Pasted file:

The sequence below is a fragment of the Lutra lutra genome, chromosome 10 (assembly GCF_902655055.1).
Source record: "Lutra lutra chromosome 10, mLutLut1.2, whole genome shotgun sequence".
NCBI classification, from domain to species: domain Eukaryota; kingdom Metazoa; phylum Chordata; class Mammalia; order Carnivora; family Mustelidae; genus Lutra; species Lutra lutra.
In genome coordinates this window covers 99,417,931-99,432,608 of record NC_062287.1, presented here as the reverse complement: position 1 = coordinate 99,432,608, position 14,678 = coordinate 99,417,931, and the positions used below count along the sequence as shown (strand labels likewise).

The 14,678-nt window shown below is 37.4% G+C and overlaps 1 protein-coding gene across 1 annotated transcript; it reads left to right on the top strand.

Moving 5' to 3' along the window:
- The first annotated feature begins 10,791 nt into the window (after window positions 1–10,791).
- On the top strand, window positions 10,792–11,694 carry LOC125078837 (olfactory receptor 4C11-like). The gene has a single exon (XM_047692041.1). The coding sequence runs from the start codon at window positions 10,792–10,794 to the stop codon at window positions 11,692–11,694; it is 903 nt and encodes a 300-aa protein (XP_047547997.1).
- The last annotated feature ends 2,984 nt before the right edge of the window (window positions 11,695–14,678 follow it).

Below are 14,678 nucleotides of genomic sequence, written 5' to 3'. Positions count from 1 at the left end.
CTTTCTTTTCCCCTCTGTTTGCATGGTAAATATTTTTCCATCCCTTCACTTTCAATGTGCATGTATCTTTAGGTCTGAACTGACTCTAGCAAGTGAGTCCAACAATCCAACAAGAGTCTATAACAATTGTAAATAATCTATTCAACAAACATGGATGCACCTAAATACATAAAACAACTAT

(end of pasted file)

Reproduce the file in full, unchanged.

The sequence below is a fragment of the Lutra lutra genome, chromosome 10 (assembly GCF_902655055.1).
Source record: "Lutra lutra chromosome 10, mLutLut1.2, whole genome shotgun sequence".
NCBI classification, from domain to species: domain Eukaryota; kingdom Metazoa; phylum Chordata; class Mammalia; order Carnivora; family Mustelidae; genus Lutra; species Lutra lutra.
In genome coordinates this window covers 99,417,931-99,432,608 of record NC_062287.1, presented here as the reverse complement: position 1 = coordinate 99,432,608, position 14,678 = coordinate 99,417,931, and the positions used below count along the sequence as shown (strand labels likewise).

The 14,678-nt window shown below is 37.4% G+C and overlaps 1 protein-coding gene across 1 annotated transcript; it reads left to right on the top strand.

Moving 5' to 3' along the window:
- The first annotated feature begins 10,791 nt into the window (after window positions 1–10,791).
- On the top strand, window positions 10,792–11,694 carry LOC125078837 (olfactory receptor 4C11-like). The gene has a single exon (XM_047692041.1). The coding sequence runs from the start codon at window positions 10,792–10,794 to the stop codon at window positions 11,692–11,694; it is 903 nt and encodes a 300-aa protein (XP_047547997.1).
- The last annotated feature ends 2,984 nt before the right edge of the window (window positions 11,695–14,678 follow it).

Below are 14,678 nucleotides of genomic sequence, written 5' to 3'. Positions count from 1 at the left end.
CTTTCTTTTCCCCTCTGTTTGCATGGTAAATATTTTTCCATCCCTTCACTTTCAATGTGCATGTATCTTTAGGTCTGAACTGACTCTAGCAAGTGAGTCCAACAATCCAACAAGAGTCTATAACAATTGTAAATAATCTATTCAACAAACATGGATGCACCTAAATACATAAAACAACTAT